Missouri Attorney General Josh Hawley said Monday he's demanding answers from social media website Facebook about how it stored, used and shared its customers' information.
"People all over Missouri put their lives on their (Facebook) profiles with the expectation that they are sharing this information with people they choose to connect to," Hawley told reporters at a Monday news conference, "not with unknown, random third parties.
"(But) Facebook built a profile on us — a profile that they have, reportedly, shared with third parties who want to make a profit, earn a vote or somehow persuade us to make a decision that may be in their best interests, but not necessarily in ours."
He said Facebook also tracks "what pages we visit if we click on a link on the app, what messages we have seen or sent, all of the contacts on our phone, what things we might be interested in based on what we 'Like,' and all the applications we have ever linked to on our Facebook account, including where, and when, we used them.
"This is, truly, a wealth of personal, private, confidential information, and the question is, what — exactly — is Facebook doing with this information? With whom are they sharing it?
"What are they doing to protect it from third parties who have access to this data?"
Last week, Hawley was one of 37 state attorneys general who signed a letter asking for information from Facebook.
He also reported his office on Monday took another step, issuing what's called a "civil investigative demand" under Missouri's Merchandise Practices Act, demanding responses to around 60 questions, such as:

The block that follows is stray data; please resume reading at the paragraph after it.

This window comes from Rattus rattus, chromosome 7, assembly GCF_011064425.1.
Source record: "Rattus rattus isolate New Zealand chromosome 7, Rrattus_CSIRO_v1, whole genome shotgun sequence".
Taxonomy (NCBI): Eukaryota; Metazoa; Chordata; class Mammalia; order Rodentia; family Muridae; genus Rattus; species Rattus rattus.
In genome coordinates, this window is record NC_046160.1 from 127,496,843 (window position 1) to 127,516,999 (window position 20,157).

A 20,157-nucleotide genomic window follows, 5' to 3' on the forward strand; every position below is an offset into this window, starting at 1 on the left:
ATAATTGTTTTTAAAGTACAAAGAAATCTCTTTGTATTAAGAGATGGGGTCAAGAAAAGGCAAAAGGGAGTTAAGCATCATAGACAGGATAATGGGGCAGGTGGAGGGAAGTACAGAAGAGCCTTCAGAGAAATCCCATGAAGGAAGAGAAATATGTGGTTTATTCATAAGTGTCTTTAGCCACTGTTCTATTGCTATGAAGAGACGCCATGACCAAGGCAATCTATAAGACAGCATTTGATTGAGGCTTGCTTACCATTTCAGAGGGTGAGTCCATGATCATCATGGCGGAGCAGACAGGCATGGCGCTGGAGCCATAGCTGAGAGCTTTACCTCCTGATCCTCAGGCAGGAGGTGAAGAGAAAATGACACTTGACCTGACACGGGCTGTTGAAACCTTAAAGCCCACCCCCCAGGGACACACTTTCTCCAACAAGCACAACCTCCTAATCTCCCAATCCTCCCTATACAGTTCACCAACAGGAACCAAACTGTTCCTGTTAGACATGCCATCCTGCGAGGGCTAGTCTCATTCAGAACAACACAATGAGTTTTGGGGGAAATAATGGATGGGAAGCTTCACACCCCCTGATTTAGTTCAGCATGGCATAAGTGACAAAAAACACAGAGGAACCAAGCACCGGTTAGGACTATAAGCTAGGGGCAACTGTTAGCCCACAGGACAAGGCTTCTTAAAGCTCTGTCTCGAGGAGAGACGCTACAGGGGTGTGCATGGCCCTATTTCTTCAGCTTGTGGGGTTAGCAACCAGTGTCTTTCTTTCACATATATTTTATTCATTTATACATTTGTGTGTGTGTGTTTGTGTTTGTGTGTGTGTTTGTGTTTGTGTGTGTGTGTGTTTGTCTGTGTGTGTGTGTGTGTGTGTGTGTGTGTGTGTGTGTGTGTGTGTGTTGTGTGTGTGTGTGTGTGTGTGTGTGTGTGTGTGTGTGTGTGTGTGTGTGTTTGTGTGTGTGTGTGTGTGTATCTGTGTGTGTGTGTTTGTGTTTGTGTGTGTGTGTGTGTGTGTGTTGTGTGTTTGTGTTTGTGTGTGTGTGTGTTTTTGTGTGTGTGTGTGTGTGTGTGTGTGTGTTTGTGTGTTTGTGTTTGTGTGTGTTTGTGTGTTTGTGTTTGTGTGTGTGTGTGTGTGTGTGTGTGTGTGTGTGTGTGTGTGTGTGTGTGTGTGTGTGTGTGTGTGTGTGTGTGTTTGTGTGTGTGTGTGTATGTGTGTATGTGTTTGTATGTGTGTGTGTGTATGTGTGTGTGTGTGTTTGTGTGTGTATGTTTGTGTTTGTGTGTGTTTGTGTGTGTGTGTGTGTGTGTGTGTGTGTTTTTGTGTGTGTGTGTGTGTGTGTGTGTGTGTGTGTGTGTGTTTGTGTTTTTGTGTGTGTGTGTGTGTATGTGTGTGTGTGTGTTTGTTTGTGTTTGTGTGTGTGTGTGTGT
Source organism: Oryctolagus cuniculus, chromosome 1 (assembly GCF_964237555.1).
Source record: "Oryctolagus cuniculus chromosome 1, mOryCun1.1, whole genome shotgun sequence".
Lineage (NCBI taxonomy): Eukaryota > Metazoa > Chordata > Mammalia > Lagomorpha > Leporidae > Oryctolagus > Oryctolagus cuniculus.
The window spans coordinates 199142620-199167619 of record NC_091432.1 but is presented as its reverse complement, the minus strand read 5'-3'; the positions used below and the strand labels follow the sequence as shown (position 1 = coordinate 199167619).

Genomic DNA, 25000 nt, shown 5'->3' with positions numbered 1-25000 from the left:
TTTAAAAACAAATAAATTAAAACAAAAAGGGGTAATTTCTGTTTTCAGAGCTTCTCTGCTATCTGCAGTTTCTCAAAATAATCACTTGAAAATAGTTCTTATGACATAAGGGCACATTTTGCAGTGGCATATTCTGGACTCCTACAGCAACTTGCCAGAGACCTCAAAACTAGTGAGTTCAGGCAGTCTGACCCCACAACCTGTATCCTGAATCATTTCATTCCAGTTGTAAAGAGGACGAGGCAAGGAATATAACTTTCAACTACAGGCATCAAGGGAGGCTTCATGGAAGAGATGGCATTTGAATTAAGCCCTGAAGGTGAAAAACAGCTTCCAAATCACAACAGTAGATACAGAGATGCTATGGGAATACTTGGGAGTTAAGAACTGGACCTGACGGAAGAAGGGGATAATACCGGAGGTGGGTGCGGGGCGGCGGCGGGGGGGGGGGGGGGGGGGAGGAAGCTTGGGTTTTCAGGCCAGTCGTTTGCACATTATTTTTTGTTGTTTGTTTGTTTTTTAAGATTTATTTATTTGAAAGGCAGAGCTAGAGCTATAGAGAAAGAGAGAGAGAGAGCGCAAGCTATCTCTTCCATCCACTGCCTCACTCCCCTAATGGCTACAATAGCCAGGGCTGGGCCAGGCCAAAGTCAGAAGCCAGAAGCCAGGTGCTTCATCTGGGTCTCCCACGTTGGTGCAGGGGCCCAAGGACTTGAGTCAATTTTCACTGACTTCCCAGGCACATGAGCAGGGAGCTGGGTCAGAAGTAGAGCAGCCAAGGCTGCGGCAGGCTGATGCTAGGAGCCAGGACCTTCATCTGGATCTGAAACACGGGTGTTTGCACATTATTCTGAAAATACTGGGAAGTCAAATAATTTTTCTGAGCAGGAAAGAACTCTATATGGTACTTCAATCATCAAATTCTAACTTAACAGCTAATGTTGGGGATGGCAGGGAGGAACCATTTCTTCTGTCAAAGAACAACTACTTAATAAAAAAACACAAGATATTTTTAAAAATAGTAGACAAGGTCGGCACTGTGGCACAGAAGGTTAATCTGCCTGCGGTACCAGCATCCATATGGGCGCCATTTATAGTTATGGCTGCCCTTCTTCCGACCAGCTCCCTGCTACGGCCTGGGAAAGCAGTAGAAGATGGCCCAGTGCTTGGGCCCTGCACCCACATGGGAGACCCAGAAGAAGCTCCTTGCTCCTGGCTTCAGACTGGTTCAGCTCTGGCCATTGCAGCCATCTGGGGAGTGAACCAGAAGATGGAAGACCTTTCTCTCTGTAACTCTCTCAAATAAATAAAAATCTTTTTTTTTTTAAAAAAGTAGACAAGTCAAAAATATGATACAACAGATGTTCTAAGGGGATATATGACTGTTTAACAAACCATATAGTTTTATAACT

Does Facebook "truly disclose to its users the kind of data that it collects?"
Does the social media giant tell how it uses and/or shares that information?
"Is Facebook taking the necessary precautions to protect the personal information of its users?"
Facebook official Will Castleberry told the Associated Press the company looks forward to responding, when it gets details of the request.
Hawley said his staff also is asking Facebook how much personal information the Facebook app tracked on Google Android phones.
"We want to know whether Android users were aware of this tracking, and whether they consented to it," Hawley said.
The attorney general noted people join Facebook for a variety of reasons, including "to share pictures of our kids, our travels, our work, to share our opinions about news, sports (or) politics (and) to be part of a community (and) to feel connected to old friends and family members living far away."
He acknowledged people post their information willingly.
"But the question really is, though," he said, "when you post things to Facebook, are you as a user adequately informed about what is happening to the information that you post there?
"And do you know where that information goes, and to whom it goes?"
Hawley's investigation into both companies is based on Missouri — not federal — law, he emphasized.
"We will continue to work to protect the safety and privacy of every Missourian," he said. "The most important thing is to get the facts."
The AP reports the Federal Trade Commission also is investigating.
Hawley mentioned reports Facebook gave information to the Obama presidential campaign in 2012 — and the first-term Republican is a candidate in the GOP's August primary seeking the right to challenge incumbent U.S. Sen. Claire McCaskill, a Democrat, in the Nov. 6 general election.
However, he said, his investigations into Facebook and Google aren't political.
"It's my obligation to enforce the law, whether that affects Democrats or Republicans or independents or Greens," he said. "With over 2 billion users worldwide, and millions in Missouri, Facebook wields enormous power — not just in the market, but in our personal lives."